The night before the meeting, surgeon and writer Atul Gawande set the stage for the funders’ discussion by laying out the overall goal of health reform—which he framed as getting better results at a lower cost without harming a single person—and reminding the audience of grantmakers that we can make considerable progress if we just systematically apply what we already know. Using anecdotes and insights from his experiences at Brigham and Women’s Hospital, the Dana-Farber Cancer Institute, and the New Yorker magazine, he encouraged philanthropy to provide the platform for stakeholders to set priorities, to help obtain data, and to start working on scalable system innovations.

The next day, Brandeis faculty kicked off a set of conversations about the safety net, delivery system redesign, payment reform, workforce efficiency, and consumer education. Stuart Altman and others were faculty discussants. (For an agenda, click here.) What struck us was that the law will only truly take shape as regulations are issued. Implementation will take place in an extremely contentious political climate. The law’s potential benefits and complexities will need to be communicated to diverse allies, confused consumers, and determined opponents. And the Affordable Care Act is not a cure-all; it has strengths and weaknesses and is silent on several of the issues and populations—such as health care for undocumented immigrants—that funders care most about.

We clearly had the right people in the room and the right topics on the agenda: for eight hours, more than seventy people from nearly sixty foundations across the country discussed their challenges and concerns, asked one another’s advice, and identified potential areas of investment and coordination. Together, the group created an ambitious list of funding opportunities to use in their own states and communities. They also gained a network of potential funding partners with whom they can collaborate—within a state, in neighboring states, or at the national level—to achieve the greatest impact.

Foundations are facing important decisions regarding how their limited resources can best leverage the opportunities created by national reform legislation while continuing to advance broader changes not fully addressed by the Affordable Care Act. The law’s ambitious timeline adds to the field’s sense of urgency. For the funders in the room, the priorities included:

–tackling the enrollment challenge;

–weighing in on the relationship between Medicaid and health insurance exchanges;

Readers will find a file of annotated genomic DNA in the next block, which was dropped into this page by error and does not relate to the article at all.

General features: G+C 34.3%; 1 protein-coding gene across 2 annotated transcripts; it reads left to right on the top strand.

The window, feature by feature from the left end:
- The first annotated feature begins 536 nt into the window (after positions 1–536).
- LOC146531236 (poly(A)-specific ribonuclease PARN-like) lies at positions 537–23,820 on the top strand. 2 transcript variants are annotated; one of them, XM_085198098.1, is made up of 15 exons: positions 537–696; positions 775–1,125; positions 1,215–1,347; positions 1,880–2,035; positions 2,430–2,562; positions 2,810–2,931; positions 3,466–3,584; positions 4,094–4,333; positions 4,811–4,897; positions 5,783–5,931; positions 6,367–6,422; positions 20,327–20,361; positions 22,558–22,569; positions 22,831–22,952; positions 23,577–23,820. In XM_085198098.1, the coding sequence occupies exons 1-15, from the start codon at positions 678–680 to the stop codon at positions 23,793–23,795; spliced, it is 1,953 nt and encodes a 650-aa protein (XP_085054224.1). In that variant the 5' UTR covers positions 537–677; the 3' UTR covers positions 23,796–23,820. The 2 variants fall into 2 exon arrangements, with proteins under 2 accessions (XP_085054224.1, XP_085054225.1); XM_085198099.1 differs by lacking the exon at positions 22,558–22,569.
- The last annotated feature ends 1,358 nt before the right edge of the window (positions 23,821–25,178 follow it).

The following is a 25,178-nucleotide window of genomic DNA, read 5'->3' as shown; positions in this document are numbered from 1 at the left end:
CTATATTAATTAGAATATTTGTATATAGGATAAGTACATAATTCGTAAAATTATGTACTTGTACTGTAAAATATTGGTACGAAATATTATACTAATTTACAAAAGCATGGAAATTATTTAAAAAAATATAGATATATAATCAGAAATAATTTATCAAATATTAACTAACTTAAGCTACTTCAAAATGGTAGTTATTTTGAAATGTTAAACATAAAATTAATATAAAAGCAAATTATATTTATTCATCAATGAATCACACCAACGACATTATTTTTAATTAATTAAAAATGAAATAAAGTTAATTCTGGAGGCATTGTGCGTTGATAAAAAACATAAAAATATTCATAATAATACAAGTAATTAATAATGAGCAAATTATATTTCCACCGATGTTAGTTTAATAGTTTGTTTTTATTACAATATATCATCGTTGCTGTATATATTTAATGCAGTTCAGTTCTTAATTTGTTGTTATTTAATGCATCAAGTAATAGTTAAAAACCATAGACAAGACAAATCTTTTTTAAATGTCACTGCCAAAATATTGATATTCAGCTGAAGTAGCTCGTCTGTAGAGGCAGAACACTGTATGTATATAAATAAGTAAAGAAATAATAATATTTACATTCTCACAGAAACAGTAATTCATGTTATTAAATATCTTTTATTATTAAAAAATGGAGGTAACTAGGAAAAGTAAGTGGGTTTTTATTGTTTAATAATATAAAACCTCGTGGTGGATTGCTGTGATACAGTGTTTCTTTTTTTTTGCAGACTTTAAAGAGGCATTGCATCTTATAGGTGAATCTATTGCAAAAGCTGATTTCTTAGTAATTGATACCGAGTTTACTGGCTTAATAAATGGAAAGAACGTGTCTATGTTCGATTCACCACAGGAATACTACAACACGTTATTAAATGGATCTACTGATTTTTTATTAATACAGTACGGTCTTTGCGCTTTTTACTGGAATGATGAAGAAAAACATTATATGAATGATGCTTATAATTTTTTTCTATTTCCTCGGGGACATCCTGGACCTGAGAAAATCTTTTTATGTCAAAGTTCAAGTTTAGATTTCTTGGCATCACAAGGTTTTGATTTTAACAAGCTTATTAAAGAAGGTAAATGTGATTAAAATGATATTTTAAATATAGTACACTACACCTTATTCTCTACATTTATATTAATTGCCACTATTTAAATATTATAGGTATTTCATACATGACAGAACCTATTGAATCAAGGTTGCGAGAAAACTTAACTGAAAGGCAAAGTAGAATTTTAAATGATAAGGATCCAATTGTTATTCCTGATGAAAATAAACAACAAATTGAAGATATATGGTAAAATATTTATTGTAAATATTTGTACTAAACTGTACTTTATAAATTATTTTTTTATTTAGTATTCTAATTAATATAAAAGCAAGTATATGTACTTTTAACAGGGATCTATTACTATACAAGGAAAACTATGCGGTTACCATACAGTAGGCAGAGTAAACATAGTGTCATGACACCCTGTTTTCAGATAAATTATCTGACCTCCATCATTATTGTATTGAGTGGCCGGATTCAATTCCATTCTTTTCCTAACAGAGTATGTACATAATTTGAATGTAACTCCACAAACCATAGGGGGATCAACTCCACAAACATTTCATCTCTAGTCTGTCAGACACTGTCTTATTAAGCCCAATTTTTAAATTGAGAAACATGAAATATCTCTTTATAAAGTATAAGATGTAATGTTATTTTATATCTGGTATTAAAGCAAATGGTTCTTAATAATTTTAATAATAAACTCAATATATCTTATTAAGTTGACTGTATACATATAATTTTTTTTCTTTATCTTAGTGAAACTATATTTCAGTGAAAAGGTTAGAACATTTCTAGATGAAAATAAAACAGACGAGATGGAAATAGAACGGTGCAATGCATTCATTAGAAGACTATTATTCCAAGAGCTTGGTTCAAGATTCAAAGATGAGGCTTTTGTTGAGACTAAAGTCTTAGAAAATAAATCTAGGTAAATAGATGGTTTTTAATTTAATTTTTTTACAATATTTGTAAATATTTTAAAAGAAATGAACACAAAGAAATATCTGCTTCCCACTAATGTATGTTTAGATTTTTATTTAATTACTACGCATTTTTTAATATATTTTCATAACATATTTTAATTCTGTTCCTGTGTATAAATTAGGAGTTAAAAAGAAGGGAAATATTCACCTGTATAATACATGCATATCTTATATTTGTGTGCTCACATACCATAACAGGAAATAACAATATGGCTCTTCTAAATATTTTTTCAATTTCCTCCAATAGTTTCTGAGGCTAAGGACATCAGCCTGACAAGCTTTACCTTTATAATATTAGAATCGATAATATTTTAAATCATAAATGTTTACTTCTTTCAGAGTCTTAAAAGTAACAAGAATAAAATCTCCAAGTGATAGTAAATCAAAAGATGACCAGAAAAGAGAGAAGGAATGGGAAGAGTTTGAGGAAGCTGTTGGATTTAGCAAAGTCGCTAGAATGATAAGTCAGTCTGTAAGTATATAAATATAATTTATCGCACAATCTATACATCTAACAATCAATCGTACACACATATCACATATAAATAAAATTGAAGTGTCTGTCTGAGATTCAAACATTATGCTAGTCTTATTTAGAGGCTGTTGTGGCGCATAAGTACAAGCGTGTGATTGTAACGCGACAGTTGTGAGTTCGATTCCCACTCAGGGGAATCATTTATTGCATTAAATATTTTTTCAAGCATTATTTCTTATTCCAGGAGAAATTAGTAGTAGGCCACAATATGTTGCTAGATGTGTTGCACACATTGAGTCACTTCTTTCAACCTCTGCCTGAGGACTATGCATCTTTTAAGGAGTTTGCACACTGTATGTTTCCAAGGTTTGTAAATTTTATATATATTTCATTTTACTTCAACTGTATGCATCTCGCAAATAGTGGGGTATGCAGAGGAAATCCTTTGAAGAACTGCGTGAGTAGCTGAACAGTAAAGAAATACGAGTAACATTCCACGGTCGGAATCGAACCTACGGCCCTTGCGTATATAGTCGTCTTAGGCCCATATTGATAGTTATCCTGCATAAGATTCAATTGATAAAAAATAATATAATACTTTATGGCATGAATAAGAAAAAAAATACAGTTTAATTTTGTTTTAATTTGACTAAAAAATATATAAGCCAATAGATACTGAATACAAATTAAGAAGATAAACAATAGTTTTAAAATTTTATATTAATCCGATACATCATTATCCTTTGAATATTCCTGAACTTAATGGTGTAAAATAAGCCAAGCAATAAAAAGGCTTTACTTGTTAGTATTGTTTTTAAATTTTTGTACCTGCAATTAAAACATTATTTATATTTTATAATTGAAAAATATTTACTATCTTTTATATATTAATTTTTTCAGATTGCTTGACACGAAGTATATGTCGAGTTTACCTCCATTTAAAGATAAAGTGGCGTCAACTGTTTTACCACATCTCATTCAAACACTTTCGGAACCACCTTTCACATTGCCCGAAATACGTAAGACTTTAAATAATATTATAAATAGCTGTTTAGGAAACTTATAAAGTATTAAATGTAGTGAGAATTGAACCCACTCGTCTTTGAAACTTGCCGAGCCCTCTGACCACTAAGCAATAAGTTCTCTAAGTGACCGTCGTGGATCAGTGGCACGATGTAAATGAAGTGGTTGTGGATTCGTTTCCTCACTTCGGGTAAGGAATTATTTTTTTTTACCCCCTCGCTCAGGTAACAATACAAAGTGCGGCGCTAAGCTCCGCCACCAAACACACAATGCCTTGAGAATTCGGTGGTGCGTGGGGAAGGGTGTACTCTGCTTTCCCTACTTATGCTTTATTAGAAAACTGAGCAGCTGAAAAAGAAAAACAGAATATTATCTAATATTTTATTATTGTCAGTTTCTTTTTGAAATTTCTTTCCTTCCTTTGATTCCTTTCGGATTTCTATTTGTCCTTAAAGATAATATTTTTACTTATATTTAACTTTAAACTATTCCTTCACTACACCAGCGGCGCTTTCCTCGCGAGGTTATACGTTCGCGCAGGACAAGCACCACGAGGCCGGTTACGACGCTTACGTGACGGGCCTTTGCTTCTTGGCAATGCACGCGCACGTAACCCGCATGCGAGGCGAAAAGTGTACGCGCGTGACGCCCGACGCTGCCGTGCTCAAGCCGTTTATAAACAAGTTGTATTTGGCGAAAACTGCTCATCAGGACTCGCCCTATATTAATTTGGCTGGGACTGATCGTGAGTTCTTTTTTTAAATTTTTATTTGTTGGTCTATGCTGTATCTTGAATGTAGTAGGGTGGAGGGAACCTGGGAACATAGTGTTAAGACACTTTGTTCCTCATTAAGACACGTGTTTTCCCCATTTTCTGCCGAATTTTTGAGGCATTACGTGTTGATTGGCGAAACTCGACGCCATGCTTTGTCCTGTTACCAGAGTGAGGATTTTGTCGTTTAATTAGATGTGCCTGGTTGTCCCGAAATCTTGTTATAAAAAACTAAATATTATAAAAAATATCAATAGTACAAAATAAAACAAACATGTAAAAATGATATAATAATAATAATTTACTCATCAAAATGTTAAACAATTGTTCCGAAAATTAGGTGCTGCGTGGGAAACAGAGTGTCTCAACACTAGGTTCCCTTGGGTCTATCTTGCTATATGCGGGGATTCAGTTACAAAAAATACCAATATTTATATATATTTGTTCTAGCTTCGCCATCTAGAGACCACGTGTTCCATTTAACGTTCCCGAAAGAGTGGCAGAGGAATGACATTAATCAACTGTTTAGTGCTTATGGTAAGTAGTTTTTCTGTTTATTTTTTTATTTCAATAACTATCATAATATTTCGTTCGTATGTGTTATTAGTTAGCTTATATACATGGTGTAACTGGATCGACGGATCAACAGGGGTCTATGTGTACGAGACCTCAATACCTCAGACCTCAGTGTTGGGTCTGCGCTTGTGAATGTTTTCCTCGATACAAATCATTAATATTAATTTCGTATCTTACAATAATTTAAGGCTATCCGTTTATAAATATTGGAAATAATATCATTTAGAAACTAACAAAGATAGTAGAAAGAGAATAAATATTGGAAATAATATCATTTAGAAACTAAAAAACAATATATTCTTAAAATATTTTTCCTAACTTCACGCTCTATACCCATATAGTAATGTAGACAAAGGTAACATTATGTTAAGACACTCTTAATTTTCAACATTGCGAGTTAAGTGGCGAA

–helping state officials access the technical assistance they’ll need;

–supporting convening of diverse stakeholders to develop common goals;

–rethinking ways to provide care to those who will remain uninsured;

–helping to develop the safety net into a coordinated system of care that includes public hospitals, community health centers, free clinics, and community health workers; and

–making sure that state decisions made within the regulatory process are made with public input.

We at GIH have spent years working to connect health grantmakers with each other as well as with those in other fields whose work has important implications for health. What excited us about this discussion was how action-oriented it was. When funders enter into conversations with the explicit intent to share strategies and coordinate, the potential for collaboration is great.

This discussion was part of GIH’s targeted work to advise funders about implementation of health reform and keep them informed about the work of their colleagues as implementation unfolds. Up next will be the release of a report on plans of health funders and advocacy organizations in the wake of the health reform law’s passage. Stay tuned!

Three Most-Read GrantWatch Blog Posts during July 2010

August 9th, 2010

Below, we have tabulated for you a list of which three GrantWatch Blog posts were most read in July 2010. GrantWatch Blog, a fairly recent product of Health Affairs, launched in March 2010. 

At the top of the list was a “roundup” post on foundation-funded efforts in two areas: cardiovascular health and Medicaid. The work of the AstraZeneca Health Care Foundation and the Medtronic Foundation is mentioned in the cardio section. The Medicaid section highlights publications from the Henry J. Kaiser Family Foundation and the Missouri Foundation for Health, and more.

Coming in at number two was a post titled “Reducing Health Care Disparites Affecting People with Diabetes.” This post focused on a Merck Company Foundation program, the Alliance to Reduce Disparities in Diabetes.

Number three on the list was a post about a new GrantWatch paper published in the July 2010 print issue of Health Affairs and online (abstract is free to all). This paper titled “A Philanthropy Tackles Growth in Health Costs at the State Level” was written by David Sandman of the New York State Health Foundation and Anthony Kovner of New York University. (Sandman, you may remember, has also worked for the Commonwealth Fund.) In their article, the authors note that “among the states, New York is faced with particularly staggering health expenses.” 

So here are links to the three most-read posts:

(1) Roundup: Foundation-Funded Efforts in Cardiovascular Health, Medicaid

by Lee-Lee Prina (date of post: June 30, 2010)

(2) Reducing Health Care Disparities Affecting People with Diabetes